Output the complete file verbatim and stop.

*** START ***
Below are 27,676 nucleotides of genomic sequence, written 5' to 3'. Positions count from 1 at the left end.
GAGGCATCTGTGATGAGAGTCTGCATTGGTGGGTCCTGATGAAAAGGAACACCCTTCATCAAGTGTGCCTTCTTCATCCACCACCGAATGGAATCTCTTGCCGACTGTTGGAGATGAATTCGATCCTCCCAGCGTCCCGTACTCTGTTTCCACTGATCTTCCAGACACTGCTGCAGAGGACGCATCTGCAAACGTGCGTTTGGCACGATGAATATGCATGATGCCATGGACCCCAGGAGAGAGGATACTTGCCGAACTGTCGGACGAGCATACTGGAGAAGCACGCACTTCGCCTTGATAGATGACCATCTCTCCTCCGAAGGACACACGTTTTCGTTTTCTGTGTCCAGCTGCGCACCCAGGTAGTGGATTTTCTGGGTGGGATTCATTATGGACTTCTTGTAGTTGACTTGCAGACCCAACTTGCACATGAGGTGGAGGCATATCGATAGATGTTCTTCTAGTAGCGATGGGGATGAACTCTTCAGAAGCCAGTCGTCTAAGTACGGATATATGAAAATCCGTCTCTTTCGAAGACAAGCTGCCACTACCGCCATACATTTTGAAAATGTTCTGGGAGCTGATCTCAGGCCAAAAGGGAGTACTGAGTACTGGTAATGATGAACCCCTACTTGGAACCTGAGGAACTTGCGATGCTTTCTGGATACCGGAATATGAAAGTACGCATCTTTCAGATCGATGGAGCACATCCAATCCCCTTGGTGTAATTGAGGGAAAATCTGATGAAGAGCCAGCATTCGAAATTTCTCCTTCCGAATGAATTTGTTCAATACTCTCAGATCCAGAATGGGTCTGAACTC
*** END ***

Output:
Below are 27,676 nucleotides of genomic sequence, written 5' to 3'. Positions count from 1 at the left end.
GAGGCATCTGTGATGAGAGTCTGCATTGGTGGGTCCTGATGAAAAGGAACACCCTTCATCAAGTGTGCCTTCTTCATCCACCACCGAATGGAATCTCTTGCCGACTGTTGGAGATGAATTCGATCCTCCCAGCGTCCCGTACTCTGTTTCCACTGATCTTCCAGACACTGCTGCAGAGGACGCATCTGCAAACGTGCGTTTGGCACGATGAATATGCATGATGCCATGGACCCCAGGAGAGAGGATACTTGCCGAACTGTCGGACGAGCATACTGGAGAAGCACGCACTTCGCCTTGATAGATGACCATCTCTCCTCCGAAGGACACACGTTTTCGTTTTCTGTGTCCAGCTGCGCACCCAGGTAGTGGATTTTCTGGGTGGGATTCATTATGGACTTCTTGTAGTTGACTTGCAGACCCAACTTGCACATGAGGTGGAGGCATATCGATAGATGTTCTTCTAGTAGCGATGGGGATGAACTCTTCAGAAGCCAGTCGTCTAAGTACGGATATATGAAAATCCGTCTCTTTCGAAGACAAGCTGCCACTACCGCCATACATTTTGAAAATGTTCTGGGAGCTGATCTCAGGCCAAAAGGGAGTACTGAGTACTGGTAATGATGAACCCCTACTTGGAACCTGAGGAACTTGCGATGCTTTCTGGATACCGGAATATGAAAGTACGCATCTTTCAGATCGATGGAGCACATCCAATCCCCTTGGTGTAATTGAGGGAAAATCTGATGAAGAGCCAGCATTCGAAATTTCTCCTTCCGAATGAATTTGTTCAATACTCTCAGATCCAGAATGGGTCTGAACTC